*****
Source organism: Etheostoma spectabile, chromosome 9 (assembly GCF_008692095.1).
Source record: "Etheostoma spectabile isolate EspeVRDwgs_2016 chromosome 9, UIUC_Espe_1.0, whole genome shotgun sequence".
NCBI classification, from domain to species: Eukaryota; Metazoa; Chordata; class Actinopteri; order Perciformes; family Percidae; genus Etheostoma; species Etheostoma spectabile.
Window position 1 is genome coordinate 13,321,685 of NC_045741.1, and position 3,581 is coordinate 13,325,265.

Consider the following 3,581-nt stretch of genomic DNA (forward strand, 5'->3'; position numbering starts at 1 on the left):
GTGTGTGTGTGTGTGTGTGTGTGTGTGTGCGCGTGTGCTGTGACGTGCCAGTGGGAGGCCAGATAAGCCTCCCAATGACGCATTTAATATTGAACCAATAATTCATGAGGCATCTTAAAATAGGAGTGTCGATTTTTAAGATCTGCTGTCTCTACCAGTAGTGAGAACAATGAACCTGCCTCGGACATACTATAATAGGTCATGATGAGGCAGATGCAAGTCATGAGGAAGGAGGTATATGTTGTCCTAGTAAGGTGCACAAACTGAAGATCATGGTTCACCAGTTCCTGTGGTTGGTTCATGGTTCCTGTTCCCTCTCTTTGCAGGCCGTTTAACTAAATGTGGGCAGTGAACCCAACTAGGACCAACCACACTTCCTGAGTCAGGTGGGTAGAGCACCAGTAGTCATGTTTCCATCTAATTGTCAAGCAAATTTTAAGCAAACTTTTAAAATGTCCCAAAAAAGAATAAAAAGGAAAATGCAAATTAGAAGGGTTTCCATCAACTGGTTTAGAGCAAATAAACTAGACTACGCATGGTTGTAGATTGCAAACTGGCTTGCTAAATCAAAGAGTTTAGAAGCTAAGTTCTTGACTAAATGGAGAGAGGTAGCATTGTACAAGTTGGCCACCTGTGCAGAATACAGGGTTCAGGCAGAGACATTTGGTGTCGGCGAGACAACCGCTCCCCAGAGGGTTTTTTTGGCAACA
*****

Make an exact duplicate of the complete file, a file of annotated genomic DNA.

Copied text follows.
Source organism: Etheostoma spectabile, chromosome 9 (assembly GCF_008692095.1).
Source record: "Etheostoma spectabile isolate EspeVRDwgs_2016 chromosome 9, UIUC_Espe_1.0, whole genome shotgun sequence".
NCBI classification, from domain to species: Eukaryota; Metazoa; Chordata; class Actinopteri; order Perciformes; family Percidae; genus Etheostoma; species Etheostoma spectabile.
Window position 1 is genome coordinate 13,321,685 of NC_045741.1, and position 3,581 is coordinate 13,325,265.

Consider the following 3,581-nt stretch of genomic DNA (forward strand, 5'->3'; position numbering starts at 1 on the left):
GTGTGTGTGTGTGTGTGTGTGTGTGTGTGCGCGTGTGCTGTGACGTGCCAGTGGGAGGCCAGATAAGCCTCCCAATGACGCATTTAATATTGAACCAATAATTCATGAGGCATCTTAAAATAGGAGTGTCGATTTTTAAGATCTGCTGTCTCTACCAGTAGTGAGAACAATGAACCTGCCTCGGACATACTATAATAGGTCATGATGAGGCAGATGCAAGTCATGAGGAAGGAGGTATATGTTGTCCTAGTAAGGTGCACAAACTGAAGATCATGGTTCACCAGTTCCTGTGGTTGGTTCATGGTTCCTGTTCCCTCTCTTTGCAGGCCGTTTAACTAAATGTGGGCAGTGAACCCAACTAGGACCAACCACACTTCCTGAGTCAGGTGGGTAGAGCACCAGTAGTCATGTTTCCATCTAATTGTCAAGCAAATTTTAAGCAAACTTTTAAAATGTCCCAAAAAAGAATAAAAAGGAAAATGCAAATTAGAAGGGTTTCCATCAACTGGTTTAGAGCAAATAAACTAGACTACGCATGGTTGTAGATTGCAAACTGGCTTGCTAAATCAAAGAGTTTAGAAGCTAAGTTCTTGACTAAATGGAGAGAGGTAGCATTGTACAAGTTGGCCACCTGTGCAGAATACAGGGTTCAGGCAGAGACATTTGGTGTCGGCGAGACAACCGCTCCCCAGAGGGTTTTTTTGGCAACA